For those of you who aren’t familiar with it, Dressed to Kill is either a tribute or rip-off of Psycho. Which camp you’re in largely falls into whether or not you think director Brian DePalma is an auteur or a Hitchcock imitator. Regardless of what you think of DePalma, it’s impossible not to see Psycho all over this movie, but it’s not a bad thing at all. To his credit, DePalma basically took all the pieces of Psycho, shook them up in a bag, and created something, that while similar, is still very much his own. While it might not be as good as the inspiration, it’s absolutely a movie worth watching. And in the world of Psycho remakes, you could do a heck of a lot worse (Hi, Gus Van Sant!).

The story starts off with Kate Miller, a bored unhappy suburban housewife who is about to have the worst day of her life. The day begins with her having a disturbing dream about being murdered in the shower (Psycho Reference #1), and then follows that up with unsatisfying sex with her husband. Her genius son gets caught up in a science project and forgets about their plans to spend the day at the museum. Later, she tries to flirt with her therapist, only to be denied for professional reasons. Things start to look up though when she hooks up with an anonymous stranger for a quick fling, only to discover that he has gonorrhea and now she probably does too. Oh, and if that isn’t enough, as she leaves his apartment, she gets sliced to death by a mysterious crossdressing man (Psycho Reference #2) with a razor and a rather unfortunate temperament.

Then, the story switches main characters (Psycho Reference #3), and high-end escort Liz takes the reigns. Liz has the bad luck to witness the murder and catch a glimpse of our mysterious transvestite killer, which makes her his new target. I’ll stop the recap here, but rest assured, the Psycho references continue even to the extent that a psychiatrist sums up the killer’s mental state to the cast and viewers at the end of the movie. As it is, I’m sure I missed a handful of the more subtle ones from just the first half hour. I’m sure at some point a drinking game was made where you take a shot every time an obvious Psycho reference pops up, and at least a few people blacked out as a result.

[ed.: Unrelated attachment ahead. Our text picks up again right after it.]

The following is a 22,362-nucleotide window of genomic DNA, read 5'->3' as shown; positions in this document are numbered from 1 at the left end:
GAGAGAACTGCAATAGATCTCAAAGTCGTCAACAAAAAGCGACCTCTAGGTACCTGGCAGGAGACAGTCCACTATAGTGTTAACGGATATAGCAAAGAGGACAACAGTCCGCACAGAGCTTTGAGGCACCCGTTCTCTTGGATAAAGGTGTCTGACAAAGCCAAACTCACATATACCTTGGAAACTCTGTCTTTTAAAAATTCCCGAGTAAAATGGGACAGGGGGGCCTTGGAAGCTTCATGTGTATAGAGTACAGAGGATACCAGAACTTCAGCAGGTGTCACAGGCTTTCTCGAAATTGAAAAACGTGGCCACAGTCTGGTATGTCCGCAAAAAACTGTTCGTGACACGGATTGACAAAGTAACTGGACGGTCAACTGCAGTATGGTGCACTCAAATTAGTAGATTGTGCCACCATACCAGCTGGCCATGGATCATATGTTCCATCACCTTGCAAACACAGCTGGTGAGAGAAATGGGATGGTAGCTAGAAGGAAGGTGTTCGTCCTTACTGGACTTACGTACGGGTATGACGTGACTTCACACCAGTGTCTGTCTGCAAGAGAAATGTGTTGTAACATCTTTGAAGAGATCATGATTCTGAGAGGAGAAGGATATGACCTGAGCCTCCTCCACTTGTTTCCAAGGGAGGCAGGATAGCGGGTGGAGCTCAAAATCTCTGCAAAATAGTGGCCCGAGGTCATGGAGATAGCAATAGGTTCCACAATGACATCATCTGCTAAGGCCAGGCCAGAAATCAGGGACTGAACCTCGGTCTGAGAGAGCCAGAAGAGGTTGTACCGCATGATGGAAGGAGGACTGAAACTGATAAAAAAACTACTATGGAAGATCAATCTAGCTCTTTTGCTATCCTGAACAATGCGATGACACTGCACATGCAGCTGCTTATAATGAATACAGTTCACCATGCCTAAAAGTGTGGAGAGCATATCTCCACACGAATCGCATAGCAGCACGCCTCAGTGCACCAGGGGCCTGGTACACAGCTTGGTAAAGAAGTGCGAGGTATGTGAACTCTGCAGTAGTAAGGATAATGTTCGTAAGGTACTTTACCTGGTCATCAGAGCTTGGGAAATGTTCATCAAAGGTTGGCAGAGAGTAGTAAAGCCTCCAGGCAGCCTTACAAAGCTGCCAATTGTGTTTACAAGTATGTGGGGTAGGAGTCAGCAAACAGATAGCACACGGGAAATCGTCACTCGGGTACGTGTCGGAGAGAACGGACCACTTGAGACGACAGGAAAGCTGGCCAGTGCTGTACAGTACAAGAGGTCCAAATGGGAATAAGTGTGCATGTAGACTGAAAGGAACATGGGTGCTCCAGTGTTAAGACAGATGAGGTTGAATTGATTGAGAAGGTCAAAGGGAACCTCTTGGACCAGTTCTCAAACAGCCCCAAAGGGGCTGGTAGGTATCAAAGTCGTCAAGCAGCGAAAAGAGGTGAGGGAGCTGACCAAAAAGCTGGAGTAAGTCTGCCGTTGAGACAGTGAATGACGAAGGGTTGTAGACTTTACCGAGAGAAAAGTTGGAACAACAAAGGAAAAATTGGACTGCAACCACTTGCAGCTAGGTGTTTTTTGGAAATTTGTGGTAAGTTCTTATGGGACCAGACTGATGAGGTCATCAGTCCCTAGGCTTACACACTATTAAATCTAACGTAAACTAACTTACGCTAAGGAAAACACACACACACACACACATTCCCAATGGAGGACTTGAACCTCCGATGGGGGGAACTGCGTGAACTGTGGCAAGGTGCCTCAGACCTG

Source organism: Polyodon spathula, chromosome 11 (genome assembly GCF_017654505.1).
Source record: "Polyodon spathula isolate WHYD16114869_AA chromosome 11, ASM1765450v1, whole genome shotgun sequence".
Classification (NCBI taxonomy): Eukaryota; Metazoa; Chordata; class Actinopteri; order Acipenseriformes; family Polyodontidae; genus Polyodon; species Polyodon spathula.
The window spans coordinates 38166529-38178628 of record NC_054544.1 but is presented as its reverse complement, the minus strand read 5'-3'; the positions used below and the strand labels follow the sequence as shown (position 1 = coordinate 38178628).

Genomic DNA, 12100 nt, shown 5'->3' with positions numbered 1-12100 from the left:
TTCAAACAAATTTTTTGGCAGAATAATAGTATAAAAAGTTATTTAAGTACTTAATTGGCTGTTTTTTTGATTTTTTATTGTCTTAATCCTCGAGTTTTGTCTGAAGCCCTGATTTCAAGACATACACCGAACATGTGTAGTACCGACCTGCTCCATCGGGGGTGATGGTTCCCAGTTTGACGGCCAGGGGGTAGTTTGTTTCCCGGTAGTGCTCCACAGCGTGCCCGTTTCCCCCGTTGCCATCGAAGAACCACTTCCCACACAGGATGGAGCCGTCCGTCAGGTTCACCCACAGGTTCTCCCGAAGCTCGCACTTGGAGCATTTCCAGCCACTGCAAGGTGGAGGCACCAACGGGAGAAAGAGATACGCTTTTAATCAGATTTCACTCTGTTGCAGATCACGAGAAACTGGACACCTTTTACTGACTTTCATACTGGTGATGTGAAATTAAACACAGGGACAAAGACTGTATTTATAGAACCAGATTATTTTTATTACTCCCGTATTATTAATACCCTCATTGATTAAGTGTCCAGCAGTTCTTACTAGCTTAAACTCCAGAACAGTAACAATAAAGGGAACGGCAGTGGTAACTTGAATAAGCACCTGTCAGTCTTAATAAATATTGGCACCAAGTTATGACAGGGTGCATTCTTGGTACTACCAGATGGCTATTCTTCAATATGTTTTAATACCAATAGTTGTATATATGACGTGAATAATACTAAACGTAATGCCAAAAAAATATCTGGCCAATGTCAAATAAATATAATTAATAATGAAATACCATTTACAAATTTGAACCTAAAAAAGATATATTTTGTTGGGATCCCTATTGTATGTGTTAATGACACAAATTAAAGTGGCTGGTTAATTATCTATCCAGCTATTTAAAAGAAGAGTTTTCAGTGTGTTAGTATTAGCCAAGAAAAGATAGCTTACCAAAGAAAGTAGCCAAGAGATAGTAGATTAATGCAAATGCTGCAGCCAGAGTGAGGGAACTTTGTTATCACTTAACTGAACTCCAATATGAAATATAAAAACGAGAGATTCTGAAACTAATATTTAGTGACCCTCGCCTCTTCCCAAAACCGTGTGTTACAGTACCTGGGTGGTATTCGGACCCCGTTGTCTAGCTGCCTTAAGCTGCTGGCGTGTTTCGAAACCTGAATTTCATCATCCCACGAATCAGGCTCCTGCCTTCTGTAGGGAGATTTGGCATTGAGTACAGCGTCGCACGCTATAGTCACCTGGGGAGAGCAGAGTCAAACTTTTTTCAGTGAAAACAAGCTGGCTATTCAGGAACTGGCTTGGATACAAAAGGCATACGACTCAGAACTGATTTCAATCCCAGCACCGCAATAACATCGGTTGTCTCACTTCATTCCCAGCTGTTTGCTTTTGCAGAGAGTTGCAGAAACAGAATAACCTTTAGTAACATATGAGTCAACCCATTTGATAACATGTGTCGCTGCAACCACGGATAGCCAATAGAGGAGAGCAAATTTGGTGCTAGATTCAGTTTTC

Risk of hangover aside, I still recommend checking out Dressed to Kill. DePalma created some extremely memorable scenes, and he does a great job of slowly building up tension throughout the movie. It does of course have its flaws though. The ending isn’t difficult to see coming, and it might not offer the most enlightened viewpoint of transgender people, but the pros outweigh the cons and it deserves its recognition as one of the better 80’s horror/thrillers.

And on one last note, I recently tracked down the “Undressed to Kill” parody. I’m happy to say I finally understood all the jokes this time around, and even recognized who the mysterious killer is.